It had issued an ultimatum to the Freundel Stuart Government to respond to its pay concerns by January 15, else it said there would be protests.
But with the Stuart administration refusing to budge and today’s deadline passing without a single word being said by Government on the matter, the National Union of Public Workers (NUPW) this evening announced that it would be immediately embarking on a public sector strike.
Demonstrating that the union means business, NUPW executives met with shop stewards at their Dalkeith Road, St Michael headquarters for prayer this afternoon, before rolling out the plan of action.
Speaking to the media following the brief meeting which started at 5p.m. and ended at 5:22p.m, NUPW President Akanni McDowall said that he was disappointed with Government’s lack of response to the union, while emphasizing that NUPW was prepared to fight to the bitter end for pay increases for its members.
“As you know, we would have given the Government an ultimatum to conclude salary negotiations by January 15, which is today. We also told them that if they did not do so we would go full on into industrial action. Unfortunately, the Government has chosen not to respond, so therefore the union is left with no choice but to take industrial action,” McDowall said, while stopping just short of announcing precisely when the planned protests would begin and how widespread the action would be.
The NUPW boss did however reveal that all options were on the table. He also stressed that the time for talk was now over and that it would take much more than invitation to get them to return to the negotiation table with Government.
“All gloves are off. The mandate from the [NUPW’s executive] council and the general membership was that the Government must conclude negotiations by today, so we are prepared to do whatever is necessary to conclude salary negotiations.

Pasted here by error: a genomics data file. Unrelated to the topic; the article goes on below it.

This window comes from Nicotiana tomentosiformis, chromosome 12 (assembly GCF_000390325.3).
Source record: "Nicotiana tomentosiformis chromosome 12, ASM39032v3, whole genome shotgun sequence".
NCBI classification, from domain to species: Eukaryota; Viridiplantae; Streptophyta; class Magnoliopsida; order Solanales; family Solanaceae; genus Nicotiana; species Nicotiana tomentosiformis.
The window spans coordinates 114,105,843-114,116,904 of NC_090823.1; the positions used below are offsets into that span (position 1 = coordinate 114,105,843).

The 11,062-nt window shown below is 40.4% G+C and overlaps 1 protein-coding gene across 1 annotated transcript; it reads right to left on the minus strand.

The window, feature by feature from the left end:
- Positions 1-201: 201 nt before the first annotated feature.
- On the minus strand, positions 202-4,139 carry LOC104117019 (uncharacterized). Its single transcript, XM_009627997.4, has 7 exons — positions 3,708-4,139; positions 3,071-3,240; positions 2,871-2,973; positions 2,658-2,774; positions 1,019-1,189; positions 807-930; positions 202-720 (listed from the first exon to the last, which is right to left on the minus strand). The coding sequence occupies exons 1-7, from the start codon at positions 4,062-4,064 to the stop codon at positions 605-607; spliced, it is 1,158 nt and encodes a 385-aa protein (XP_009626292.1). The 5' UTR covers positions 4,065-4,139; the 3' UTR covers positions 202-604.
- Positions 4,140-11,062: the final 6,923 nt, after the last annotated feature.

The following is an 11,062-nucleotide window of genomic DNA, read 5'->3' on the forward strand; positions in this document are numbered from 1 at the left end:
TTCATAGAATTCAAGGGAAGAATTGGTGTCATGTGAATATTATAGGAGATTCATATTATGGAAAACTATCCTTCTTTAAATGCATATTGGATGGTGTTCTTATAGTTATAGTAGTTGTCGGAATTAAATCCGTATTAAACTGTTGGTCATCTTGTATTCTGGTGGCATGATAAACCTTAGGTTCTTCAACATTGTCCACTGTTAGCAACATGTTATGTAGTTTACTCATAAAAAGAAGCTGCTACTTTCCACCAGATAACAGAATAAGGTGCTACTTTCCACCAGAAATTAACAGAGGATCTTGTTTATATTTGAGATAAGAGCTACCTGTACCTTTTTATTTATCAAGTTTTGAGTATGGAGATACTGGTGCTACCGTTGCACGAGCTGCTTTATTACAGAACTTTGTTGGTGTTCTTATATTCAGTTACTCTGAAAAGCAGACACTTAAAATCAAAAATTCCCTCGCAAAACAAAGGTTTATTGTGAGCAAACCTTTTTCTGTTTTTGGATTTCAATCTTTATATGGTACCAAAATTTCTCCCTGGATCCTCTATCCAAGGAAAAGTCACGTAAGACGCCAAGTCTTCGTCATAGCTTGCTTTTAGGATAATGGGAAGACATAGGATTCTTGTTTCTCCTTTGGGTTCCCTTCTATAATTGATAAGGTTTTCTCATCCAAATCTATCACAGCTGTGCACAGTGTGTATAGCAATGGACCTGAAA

“What we do not want to do is to tell you what plans we have so that Government can put measures in place to prevent us from being as effective as we could be,” McDowall added.
The NUPW president also hinted at the involvement of sister trade unions in the protests, saying, “we are prepared to do whatever is necessary and that includes forming whatever partnerships are needed and that includes speaking to whomever we have to speak to.
“We have been in constant contact with all of our partners that would allow us to do this,” he added.
Barbados TODAY understands that the Barbados Workers’ Union (BWU) has already pledged its support to the NUPW’s position.
However, sources say the BWU still has to meet with it is membership to finalize its participation in the NUPW-led strike.
“But I can tell you that we already have their support with certain strategic initiatives,” one source said. The development comes just over a month after Government offered to make a $49 million lump sum payment to civil servants, which was rejected by the NUPW.
Instead, the union is proposing a $60 million lump sum, which would allow for an across-the-board $2,500 payment.
The NUPW, which has been demanding a 23 per cent increase, has however made it clear that the lump sum was not a substitute for the proposed pay hike, which has been outstanding for the past ten years. In fact, the union had called for both matters to be settled by today.
Following the presentation of the May 30 Budget by Minister of Finance Chris Sinckler the NUPW had joined with the BWU, the Barbados Secondary Teachers’ Union and the Barbados Union of Teachers in demanding the subsidy as a means of helping public workers cope with the drastic increase in the National Social Responsibility Levy, which rose from two to ten per cent of the customs value of locally produced and imported goods.
However, in recent days there has been a seeming reluctance on the part of the BUT to push too hard at the Government with its president Pedro Shepherd suggesting to Barbados TODAY last week that McDowall and the NUPW were being too anxious amid the current economic challenges facing the country.
However, McDowall has since responded suggesting that Shepherd was out of touch with his members’ wishes.